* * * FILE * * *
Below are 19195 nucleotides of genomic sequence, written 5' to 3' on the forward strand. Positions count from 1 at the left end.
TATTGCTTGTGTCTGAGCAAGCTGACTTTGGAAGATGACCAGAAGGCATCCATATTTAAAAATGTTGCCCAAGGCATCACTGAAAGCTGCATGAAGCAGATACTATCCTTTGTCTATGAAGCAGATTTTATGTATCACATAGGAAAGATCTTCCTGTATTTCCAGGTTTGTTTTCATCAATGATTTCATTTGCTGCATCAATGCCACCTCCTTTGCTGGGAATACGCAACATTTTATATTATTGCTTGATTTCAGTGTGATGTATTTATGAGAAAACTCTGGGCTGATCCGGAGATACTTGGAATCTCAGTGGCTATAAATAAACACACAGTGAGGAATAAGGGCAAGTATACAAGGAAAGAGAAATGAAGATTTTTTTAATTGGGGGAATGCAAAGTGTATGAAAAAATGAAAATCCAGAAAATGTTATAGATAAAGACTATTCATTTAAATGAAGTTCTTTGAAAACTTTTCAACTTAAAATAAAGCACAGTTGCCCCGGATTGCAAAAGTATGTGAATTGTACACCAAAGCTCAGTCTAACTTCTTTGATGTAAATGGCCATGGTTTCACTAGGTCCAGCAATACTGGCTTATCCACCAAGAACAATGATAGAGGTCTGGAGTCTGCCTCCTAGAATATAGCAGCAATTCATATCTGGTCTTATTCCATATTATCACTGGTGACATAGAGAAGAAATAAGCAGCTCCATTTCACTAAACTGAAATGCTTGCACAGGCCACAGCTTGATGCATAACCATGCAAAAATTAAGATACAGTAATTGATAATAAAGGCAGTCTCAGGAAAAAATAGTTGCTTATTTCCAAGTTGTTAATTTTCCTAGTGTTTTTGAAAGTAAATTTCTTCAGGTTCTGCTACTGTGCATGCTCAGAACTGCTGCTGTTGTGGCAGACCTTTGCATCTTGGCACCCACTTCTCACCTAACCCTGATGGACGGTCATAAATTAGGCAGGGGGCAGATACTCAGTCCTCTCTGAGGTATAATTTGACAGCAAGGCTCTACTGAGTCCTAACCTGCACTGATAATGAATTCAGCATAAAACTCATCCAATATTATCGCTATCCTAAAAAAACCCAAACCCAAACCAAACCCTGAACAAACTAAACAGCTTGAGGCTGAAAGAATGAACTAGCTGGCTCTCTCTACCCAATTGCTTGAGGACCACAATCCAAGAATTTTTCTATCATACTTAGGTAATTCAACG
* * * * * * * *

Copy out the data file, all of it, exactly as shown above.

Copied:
Below are 19195 nucleotides of genomic sequence, written 5' to 3' on the forward strand. Positions count from 1 at the left end.
TATTGCTTGTGTCTGAGCAAGCTGACTTTGGAAGATGACCAGAAGGCATCCATATTTAAAAATGTTGCCCAAGGCATCACTGAAAGCTGCATGAAGCAGATACTATCCTTTGTCTATGAAGCAGATTTTATGTATCACATAGGAAAGATCTTCCTGTATTTCCAGGTTTGTTTTCATCAATGATTTCATTTGCTGCATCAATGCCACCTCCTTTGCTGGGAATACGCAACATTTTATATTATTGCTTGATTTCAGTGTGATGTATTTATGAGAAAACTCTGGGCTGATCCGGAGATACTTGGAATCTCAGTGGCTATAAATAAACACACAGTGAGGAATAAGGGCAAGTATACAAGGAAAGAGAAATGAAGATTTTTTTAATTGGGGGAATGCAAAGTGTATGAAAAAATGAAAATCCAGAAAATGTTATAGATAAAGACTATTCATTTAAATGAAGTTCTTTGAAAACTTTTCAACTTAAAATAAAGCACAGTTGCCCCGGATTGCAAAAGTATGTGAATTGTACACCAAAGCTCAGTCTAACTTCTTTGATGTAAATGGCCATGGTTTCACTAGGTCCAGCAATACTGGCTTATCCACCAAGAACAATGATAGAGGTCTGGAGTCTGCCTCCTAGAATATAGCAGCAATTCATATCTGGTCTTATTCCATATTATCACTGGTGACATAGAGAAGAAATAAGCAGCTCCATTTCACTAAACTGAAATGCTTGCACAGGCCACAGCTTGATGCATAACCATGCAAAAATTAAGATACAGTAATTGATAATAAAGGCAGTCTCAGGAAAAAATAGTTGCTTATTTCCAAGTTGTTAATTTTCCTAGTGTTTTTGAAAGTAAATTTCTTCAGGTTCTGCTACTGTGCATGCTCAGAACTGCTGCTGTTGTGGCAGACCTTTGCATCTTGGCACCCACTTCTCACCTAACCCTGATGGACGGTCATAAATTAGGCAGGGGGCAGATACTCAGTCCTCTCTGAGGTATAATTTGACAGCAAGGCTCTACTGAGTCCTAACCTGCACTGATAATGAATTCAGCATAAAACTCATCCAATATTATCGCTATCCTAAAAAAACCCAAACCCAAACCAAACCCTGAACAAACTAAACAGCTTGAGGCTGAAAGAATGAACTAGCTGGCTCTCTCTACCCAATTGCTTGAGGACCACAATCCAAGAATTTTTCTATCATACTTAGGTAATTCAACG